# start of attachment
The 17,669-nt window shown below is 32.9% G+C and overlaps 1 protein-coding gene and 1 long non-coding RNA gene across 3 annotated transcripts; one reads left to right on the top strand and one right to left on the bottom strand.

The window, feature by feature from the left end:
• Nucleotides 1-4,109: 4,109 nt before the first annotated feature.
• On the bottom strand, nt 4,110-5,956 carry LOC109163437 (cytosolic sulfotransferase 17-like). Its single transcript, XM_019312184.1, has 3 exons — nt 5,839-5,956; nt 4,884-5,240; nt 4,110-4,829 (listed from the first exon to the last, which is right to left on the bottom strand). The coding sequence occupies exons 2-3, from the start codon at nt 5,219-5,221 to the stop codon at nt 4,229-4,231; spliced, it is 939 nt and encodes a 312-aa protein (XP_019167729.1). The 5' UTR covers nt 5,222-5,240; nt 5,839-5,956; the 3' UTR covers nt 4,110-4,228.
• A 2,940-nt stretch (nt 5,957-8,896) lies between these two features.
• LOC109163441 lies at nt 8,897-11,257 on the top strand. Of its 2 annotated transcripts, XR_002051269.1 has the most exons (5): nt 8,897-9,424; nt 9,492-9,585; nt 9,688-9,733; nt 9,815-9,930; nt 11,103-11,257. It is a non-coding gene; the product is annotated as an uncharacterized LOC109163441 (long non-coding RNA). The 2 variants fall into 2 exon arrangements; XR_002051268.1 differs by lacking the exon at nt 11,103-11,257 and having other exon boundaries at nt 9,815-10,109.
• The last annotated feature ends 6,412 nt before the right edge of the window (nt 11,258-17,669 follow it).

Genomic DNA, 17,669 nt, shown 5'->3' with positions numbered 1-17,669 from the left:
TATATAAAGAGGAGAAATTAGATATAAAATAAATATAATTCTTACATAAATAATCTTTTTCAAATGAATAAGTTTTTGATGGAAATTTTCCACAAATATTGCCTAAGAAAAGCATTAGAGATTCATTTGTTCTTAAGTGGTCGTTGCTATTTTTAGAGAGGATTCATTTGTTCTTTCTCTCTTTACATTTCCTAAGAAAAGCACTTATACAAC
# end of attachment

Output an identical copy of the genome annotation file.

The 17,669-nt window shown below is 32.9% G+C and overlaps 1 protein-coding gene and 1 long non-coding RNA gene across 3 annotated transcripts; one reads left to right on the top strand and one right to left on the bottom strand.

The window, feature by feature from the left end:
• Nucleotides 1-4,109: 4,109 nt before the first annotated feature.
• On the bottom strand, nt 4,110-5,956 carry LOC109163437 (cytosolic sulfotransferase 17-like). Its single transcript, XM_019312184.1, has 3 exons — nt 5,839-5,956; nt 4,884-5,240; nt 4,110-4,829 (listed from the first exon to the last, which is right to left on the bottom strand). The coding sequence occupies exons 2-3, from the start codon at nt 5,219-5,221 to the stop codon at nt 4,229-4,231; spliced, it is 939 nt and encodes a 312-aa protein (XP_019167729.1). The 5' UTR covers nt 5,222-5,240; nt 5,839-5,956; the 3' UTR covers nt 4,110-4,228.
• A 2,940-nt stretch (nt 5,957-8,896) lies between these two features.
• LOC109163441 lies at nt 8,897-11,257 on the top strand. Of its 2 annotated transcripts, XR_002051269.1 has the most exons (5): nt 8,897-9,424; nt 9,492-9,585; nt 9,688-9,733; nt 9,815-9,930; nt 11,103-11,257. It is a non-coding gene; the product is annotated as an uncharacterized LOC109163441 (long non-coding RNA). The 2 variants fall into 2 exon arrangements; XR_002051268.1 differs by lacking the exon at nt 11,103-11,257 and having other exon boundaries at nt 9,815-10,109.
• The last annotated feature ends 6,412 nt before the right edge of the window (nt 11,258-17,669 follow it).

Genomic DNA, 17,669 nt, shown 5'->3' with positions numbered 1-17,669 from the left:
TATATAAAGAGGAGAAATTAGATATAAAATAAATATAATTCTTACATAAATAATCTTTTTCAAATGAATAAGTTTTTGATGGAAATTTTCCACAAATATTGCCTAAGAAAAGCATTAGAGATTCATTTGTTCTTAAGTGGTCGTTGCTATTTTTAGAGAGGATTCATTTGTTCTTTCTCTCTTTACATTTCCTAAGAAAAGCACTTATACAAC